Literature

an african imagination of the future.

Wakanda is a very American version of an idealized African future. So how do African science fiction writers tell stories about their own imagined future?

a poet reads from a telephone pole

Rodrigo Toscano is a serious poet. He’s also a longtime OSHA outreach trainer of workers and the national projects director of The Labor Institute, a non-profit focusing on the contracts and workplace safety of telecommunications workers.

bomb shelter

Mary Laura Philpott's memoir is called "Bomb Shelter." It is also an apt metaphor. When the world is on the brink, what do you and your family need to survive?

duality

Susan Cain is the author of "Bittersweet." She says the experience of sadness can help us feel whole. Cain said "bittersweet" is one of those words we use, but don't know what it means.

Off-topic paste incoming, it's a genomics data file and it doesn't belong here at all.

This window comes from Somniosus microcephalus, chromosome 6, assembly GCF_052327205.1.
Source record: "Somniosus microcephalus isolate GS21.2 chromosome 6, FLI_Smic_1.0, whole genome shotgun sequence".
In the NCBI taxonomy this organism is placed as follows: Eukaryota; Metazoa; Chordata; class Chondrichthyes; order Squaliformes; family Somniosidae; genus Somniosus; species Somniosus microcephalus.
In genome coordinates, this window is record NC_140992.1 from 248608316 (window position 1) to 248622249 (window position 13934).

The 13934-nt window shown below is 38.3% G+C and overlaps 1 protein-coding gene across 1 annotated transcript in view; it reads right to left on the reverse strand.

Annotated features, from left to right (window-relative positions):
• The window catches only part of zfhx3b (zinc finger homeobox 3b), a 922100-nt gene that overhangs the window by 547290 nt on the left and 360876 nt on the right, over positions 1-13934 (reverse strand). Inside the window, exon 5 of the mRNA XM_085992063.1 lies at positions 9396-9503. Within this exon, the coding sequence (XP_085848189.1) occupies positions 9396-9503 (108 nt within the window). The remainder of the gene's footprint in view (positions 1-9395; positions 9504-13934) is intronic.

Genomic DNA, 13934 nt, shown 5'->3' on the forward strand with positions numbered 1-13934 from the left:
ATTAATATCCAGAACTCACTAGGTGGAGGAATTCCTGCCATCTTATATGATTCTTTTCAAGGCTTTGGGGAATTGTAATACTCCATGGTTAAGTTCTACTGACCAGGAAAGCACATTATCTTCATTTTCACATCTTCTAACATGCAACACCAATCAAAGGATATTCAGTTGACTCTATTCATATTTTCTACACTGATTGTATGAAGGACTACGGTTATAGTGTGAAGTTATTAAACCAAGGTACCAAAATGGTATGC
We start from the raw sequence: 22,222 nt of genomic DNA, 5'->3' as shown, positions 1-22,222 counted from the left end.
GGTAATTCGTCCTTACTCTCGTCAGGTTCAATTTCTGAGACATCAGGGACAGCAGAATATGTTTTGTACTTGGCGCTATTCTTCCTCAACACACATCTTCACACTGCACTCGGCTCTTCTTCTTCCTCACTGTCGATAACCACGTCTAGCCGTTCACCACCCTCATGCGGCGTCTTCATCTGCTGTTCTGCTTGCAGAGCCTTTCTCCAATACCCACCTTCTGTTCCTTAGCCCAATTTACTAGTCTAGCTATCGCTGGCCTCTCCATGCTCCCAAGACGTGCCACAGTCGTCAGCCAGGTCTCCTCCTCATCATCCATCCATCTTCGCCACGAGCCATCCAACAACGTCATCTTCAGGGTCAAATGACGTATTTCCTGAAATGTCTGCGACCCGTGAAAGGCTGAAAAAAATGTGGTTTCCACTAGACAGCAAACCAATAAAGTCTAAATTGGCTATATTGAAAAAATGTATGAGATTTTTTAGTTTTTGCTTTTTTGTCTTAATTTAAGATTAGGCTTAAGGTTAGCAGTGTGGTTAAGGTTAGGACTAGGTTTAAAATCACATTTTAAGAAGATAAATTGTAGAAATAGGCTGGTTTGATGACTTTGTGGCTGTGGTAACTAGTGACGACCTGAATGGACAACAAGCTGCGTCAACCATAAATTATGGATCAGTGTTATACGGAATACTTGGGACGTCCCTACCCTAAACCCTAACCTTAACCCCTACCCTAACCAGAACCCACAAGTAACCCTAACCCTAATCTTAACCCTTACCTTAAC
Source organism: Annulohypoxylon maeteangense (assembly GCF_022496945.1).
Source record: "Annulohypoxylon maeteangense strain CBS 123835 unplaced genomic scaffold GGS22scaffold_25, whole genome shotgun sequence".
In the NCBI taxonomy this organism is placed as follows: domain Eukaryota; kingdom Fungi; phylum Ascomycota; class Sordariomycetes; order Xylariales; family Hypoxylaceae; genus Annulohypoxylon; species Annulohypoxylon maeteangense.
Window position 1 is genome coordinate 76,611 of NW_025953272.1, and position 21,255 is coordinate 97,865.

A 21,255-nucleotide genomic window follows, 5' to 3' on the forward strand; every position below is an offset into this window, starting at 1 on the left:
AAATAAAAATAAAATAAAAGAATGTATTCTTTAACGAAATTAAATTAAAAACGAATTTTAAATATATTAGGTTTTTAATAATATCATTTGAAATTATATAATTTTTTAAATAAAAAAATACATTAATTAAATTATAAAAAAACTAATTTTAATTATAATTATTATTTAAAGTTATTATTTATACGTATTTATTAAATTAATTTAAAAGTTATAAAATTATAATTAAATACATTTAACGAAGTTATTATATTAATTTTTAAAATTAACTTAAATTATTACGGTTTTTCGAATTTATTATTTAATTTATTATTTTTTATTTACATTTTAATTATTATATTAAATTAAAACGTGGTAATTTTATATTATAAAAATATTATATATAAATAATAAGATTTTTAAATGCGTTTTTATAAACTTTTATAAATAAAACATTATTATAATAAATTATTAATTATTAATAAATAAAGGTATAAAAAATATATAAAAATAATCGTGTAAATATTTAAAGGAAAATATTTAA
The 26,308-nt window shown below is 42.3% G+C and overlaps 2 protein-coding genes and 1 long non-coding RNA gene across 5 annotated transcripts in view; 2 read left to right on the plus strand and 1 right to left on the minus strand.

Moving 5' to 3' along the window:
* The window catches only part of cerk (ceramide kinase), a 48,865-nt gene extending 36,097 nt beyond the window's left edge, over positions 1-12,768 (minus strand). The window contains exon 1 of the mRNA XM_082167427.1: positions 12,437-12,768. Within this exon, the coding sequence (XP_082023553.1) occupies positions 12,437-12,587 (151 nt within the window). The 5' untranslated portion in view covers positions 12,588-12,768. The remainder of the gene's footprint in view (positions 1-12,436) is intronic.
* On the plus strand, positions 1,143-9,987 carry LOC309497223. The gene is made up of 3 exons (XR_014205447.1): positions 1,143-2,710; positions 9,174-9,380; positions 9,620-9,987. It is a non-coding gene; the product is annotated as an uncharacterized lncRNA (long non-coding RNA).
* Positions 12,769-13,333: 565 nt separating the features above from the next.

Bernadine Evaristo

Bernardine Evaristo became the first Black woman to win the Booker Prize in 2019 for her novel “Girl, Woman, Other.” Evaristo talked with Shannon Henry Kleiber about how her childhood and her writing energize her advocacy supporting artists and writers of color.

Kipling with illustrations from his home.

If you want to cancel a famous writer because of his retrograde politics, Rudyard Kipling — author of "The White Man's Burden" — is an obvious choice. So should we still read Kipling? We ask novelist Salman Rushdie and literary scholar Chris Benfey.

yellow plains against a blue sky

From an early age, Ukrainian-American poet Ilya Kaminsky developed a deep personal understanding of the political power of poetry and language. He explains why poetry is such a powerful tool in crisis.

A typewriter in Ukrainian light

We talk with poets and novelists about how they deeply notice the historical time we live in — through their words and voice.

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